Biden proposes $33 billion in Ukraine aid. President Biden’s bid for $33 billion in new military and humanitarian aid to Ukraine likely will pass Congress, but first could get tangled in other contentious issues. Some Democrats want to add more funding for COVID-19 medications and testing to the bill, which would renew a fight with Republicans over immigration policy. Will any other unrelated measures try to ride on the Ukraine bill?
Expanding the CTC: It wouldn’t take much for Congress to help very low-income families. TPC’s Elaine Maag and Lillian Hunter review five ways Congress could expand the Child Tax Credit. Some would more effectively target benefits to the lowest income families than others.
Register and tune in Monday: Wealth taxation as a tool of democratic reform. If the wealthy exert an outsized influence on politics, can taxing wealth improve democracy? TPC will host an event with Jeremy Bearer-Friend of George Washington University Law School and Vanessa Williamson of the Brookings Institution, who recently co-authored a paper on the issue. Other speakers include Phyllis Taite of Oklahoma City University School of Law, who will discuss the effects of wealth taxation on the racial wealth gap and Rakeen Mabud of the Groundwork Collaborative on how a wealth tax might prompt a rethinking of economic policy. Register for the event here.
How about tax relief for auto dealerships? A bipartisan group of lawmakers wants to cut taxes for auto dealerships struggling with supply chain-related inventory problems. Treasury can offer tax relief to companies whose inventory falls because of a trade embargo, but not because of pandemic-induced factory closures. The proposed legislation would give the dealers new flexibility in how they treat inventory swings for tax purposes. Supporters want to include the measure either in a bill to boost US competitiveness with China or any year-end effort to extend expiring tax breaks.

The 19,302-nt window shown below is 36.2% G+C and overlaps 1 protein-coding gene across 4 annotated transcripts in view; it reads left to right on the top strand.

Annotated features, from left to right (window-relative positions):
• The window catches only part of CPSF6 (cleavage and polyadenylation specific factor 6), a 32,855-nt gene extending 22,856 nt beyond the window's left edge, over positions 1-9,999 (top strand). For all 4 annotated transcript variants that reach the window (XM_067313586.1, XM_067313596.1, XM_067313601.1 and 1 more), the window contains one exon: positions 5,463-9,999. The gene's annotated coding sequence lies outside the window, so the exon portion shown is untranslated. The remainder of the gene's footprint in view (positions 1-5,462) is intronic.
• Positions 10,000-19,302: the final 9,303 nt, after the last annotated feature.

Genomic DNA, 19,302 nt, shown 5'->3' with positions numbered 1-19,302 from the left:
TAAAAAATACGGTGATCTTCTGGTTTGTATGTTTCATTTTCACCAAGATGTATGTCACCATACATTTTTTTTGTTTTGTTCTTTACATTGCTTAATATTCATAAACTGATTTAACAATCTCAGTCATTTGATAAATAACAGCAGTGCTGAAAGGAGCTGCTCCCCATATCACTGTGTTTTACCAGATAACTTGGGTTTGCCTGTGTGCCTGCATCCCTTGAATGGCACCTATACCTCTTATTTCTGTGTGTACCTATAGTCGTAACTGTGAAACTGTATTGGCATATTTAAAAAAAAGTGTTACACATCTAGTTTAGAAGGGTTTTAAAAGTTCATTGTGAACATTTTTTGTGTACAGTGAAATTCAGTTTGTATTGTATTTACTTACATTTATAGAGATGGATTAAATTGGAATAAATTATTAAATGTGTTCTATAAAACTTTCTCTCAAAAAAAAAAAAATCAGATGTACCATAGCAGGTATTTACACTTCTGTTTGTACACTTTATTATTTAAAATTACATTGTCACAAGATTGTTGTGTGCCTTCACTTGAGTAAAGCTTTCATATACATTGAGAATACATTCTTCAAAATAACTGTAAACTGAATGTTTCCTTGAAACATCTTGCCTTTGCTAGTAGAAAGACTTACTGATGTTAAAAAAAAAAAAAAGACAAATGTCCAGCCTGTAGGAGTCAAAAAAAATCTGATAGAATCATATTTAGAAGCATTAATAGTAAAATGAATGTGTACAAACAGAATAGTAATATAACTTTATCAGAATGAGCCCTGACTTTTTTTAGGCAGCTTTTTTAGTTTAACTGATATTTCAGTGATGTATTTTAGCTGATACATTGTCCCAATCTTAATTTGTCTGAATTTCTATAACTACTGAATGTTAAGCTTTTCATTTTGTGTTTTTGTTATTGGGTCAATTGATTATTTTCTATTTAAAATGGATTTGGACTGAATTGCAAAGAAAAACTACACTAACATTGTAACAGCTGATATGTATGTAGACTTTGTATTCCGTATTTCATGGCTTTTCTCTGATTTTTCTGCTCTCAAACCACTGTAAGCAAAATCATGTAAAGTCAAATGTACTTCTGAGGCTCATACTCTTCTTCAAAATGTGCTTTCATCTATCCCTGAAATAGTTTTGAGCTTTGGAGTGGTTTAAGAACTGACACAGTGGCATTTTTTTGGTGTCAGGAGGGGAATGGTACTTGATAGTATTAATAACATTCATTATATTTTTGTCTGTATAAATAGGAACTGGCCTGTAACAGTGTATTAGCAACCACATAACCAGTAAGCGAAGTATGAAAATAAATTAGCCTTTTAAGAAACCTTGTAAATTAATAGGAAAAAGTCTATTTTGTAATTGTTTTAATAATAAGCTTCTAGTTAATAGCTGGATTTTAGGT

Colorado lawmakers advance a retroactive SALT cap workaround. The bill would make a workaround to the federal $10,000 cap on state and local tax deduction retroactive to 2018. The state’s original fix was only effective beginning this year. Retroactivity would require tens of thousands of files to amend their tax returns….Fun times for the Colorado Department of Revenue.
Federal judge dismisses a challenge to Washington State’s long-term care tax. Three businesses challenged the state’s mandatory payroll tax to fund a now delayed long-term care program. They claimed the tax violates federal law, which forbids a state from requiring employees to participate in a plan that provides sickness or medical benefits. A federal judge ruled he had no jurisdiction and said any suit had to be filed in state court. In the meantime, the state has addressed several of the issues raised in the lawsuit.
Connecticut budget deal includes a gas tax holiday extension and other tax cuts. Gov. Ned Lamont and General Assembly Democrats agreed on a revised one-year budget that includes cuts taxes of nearly $600 million. One provision would give families with children a tax reduction of up to $750. The budget also extends Connecticut’s gas tax holiday through Dec. 1.
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